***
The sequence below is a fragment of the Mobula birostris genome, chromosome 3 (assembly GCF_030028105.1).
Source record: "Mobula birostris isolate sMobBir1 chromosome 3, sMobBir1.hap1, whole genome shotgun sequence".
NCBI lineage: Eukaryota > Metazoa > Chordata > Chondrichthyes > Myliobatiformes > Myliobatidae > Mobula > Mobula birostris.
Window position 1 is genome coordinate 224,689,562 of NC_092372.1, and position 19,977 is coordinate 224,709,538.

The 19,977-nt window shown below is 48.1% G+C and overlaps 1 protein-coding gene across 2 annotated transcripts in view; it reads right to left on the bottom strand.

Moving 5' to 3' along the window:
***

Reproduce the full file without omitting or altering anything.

The sequence below is a fragment of the Mobula birostris genome, chromosome 3 (assembly GCF_030028105.1).
Source record: "Mobula birostris isolate sMobBir1 chromosome 3, sMobBir1.hap1, whole genome shotgun sequence".
NCBI lineage: Eukaryota > Metazoa > Chordata > Chondrichthyes > Myliobatiformes > Myliobatidae > Mobula > Mobula birostris.
Window position 1 is genome coordinate 224,689,562 of NC_092372.1, and position 19,977 is coordinate 224,709,538.

The 19,977-nt window shown below is 48.1% G+C and overlaps 1 protein-coding gene across 2 annotated transcripts in view; it reads right to left on the bottom strand.

Moving 5' to 3' along the window: